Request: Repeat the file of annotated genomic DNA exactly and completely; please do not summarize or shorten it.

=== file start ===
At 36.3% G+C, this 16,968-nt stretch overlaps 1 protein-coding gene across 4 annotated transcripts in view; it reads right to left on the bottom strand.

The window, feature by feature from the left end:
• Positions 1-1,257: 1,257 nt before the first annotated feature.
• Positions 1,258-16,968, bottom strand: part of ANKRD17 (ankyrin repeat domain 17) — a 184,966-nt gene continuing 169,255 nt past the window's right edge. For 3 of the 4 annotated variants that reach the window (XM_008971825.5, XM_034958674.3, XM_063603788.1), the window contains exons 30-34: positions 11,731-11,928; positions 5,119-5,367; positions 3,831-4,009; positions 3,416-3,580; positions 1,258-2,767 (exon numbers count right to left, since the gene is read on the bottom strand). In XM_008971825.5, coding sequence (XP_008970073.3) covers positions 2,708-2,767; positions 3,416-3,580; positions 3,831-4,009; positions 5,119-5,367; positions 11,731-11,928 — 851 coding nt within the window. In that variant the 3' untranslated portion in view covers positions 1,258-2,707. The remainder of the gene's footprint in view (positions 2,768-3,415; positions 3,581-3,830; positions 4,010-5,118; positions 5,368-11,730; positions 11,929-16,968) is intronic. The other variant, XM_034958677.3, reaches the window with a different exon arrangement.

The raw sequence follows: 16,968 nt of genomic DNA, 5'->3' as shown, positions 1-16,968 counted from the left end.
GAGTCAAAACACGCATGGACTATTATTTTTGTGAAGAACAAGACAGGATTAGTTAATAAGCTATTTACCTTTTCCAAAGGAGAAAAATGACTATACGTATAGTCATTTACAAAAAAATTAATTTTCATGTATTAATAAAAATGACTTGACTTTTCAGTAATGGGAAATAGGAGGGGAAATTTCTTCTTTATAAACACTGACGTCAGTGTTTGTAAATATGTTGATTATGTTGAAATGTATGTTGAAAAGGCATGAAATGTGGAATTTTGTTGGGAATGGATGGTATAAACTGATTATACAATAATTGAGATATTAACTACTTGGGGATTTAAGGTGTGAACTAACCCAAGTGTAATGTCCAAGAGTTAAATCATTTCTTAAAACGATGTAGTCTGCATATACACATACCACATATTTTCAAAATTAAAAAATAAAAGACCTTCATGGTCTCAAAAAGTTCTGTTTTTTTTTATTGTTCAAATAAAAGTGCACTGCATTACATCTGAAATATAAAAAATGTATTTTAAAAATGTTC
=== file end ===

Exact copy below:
At 36.3% G+C, this 16,968-nt stretch overlaps 1 protein-coding gene across 4 annotated transcripts in view; it reads right to left on the bottom strand.

The window, feature by feature from the left end:
• Positions 1-1,257: 1,257 nt before the first annotated feature.
• Positions 1,258-16,968, bottom strand: part of ANKRD17 (ankyrin repeat domain 17) — a 184,966-nt gene continuing 169,255 nt past the window's right edge. For 3 of the 4 annotated variants that reach the window (XM_008971825.5, XM_034958674.3, XM_063603788.1), the window contains exons 30-34: positions 11,731-11,928; positions 5,119-5,367; positions 3,831-4,009; positions 3,416-3,580; positions 1,258-2,767 (exon numbers count right to left, since the gene is read on the bottom strand). In XM_008971825.5, coding sequence (XP_008970073.3) covers positions 2,708-2,767; positions 3,416-3,580; positions 3,831-4,009; positions 5,119-5,367; positions 11,731-11,928 — 851 coding nt within the window. In that variant the 3' untranslated portion in view covers positions 1,258-2,707. The remainder of the gene's footprint in view (positions 2,768-3,415; positions 3,581-3,830; positions 4,010-5,118; positions 5,368-11,730; positions 11,929-16,968) is intronic. The other variant, XM_034958677.3, reaches the window with a different exon arrangement.

The raw sequence follows: 16,968 nt of genomic DNA, 5'->3' as shown, positions 1-16,968 counted from the left end.
GAGTCAAAACACGCATGGACTATTATTTTTGTGAAGAACAAGACAGGATTAGTTAATAAGCTATTTACCTTTTCCAAAGGAGAAAAATGACTATACGTATAGTCATTTACAAAAAAATTAATTTTCATGTATTAATAAAAATGACTTGACTTTTCAGTAATGGGAAATAGGAGGGGAAATTTCTTCTTTATAAACACTGACGTCAGTGTTTGTAAATATGTTGATTATGTTGAAATGTATGTTGAAAAGGCATGAAATGTGGAATTTTGTTGGGAATGGATGGTATAAACTGATTATACAATAATTGAGATATTAACTACTTGGGGATTTAAGGTGTGAACTAACCCAAGTGTAATGTCCAAGAGTTAAATCATTTCTTAAAACGATGTAGTCTGCATATACACATACCACATATTTTCAAAATTAAAAAATAAAAGACCTTCATGGTCTCAAAAAGTTCTGTTTTTTTTTATTGTTCAAATAAAAGTGCACTGCATTACATCTGAAATATAAAAAATGTATTTTAAAAATGTTC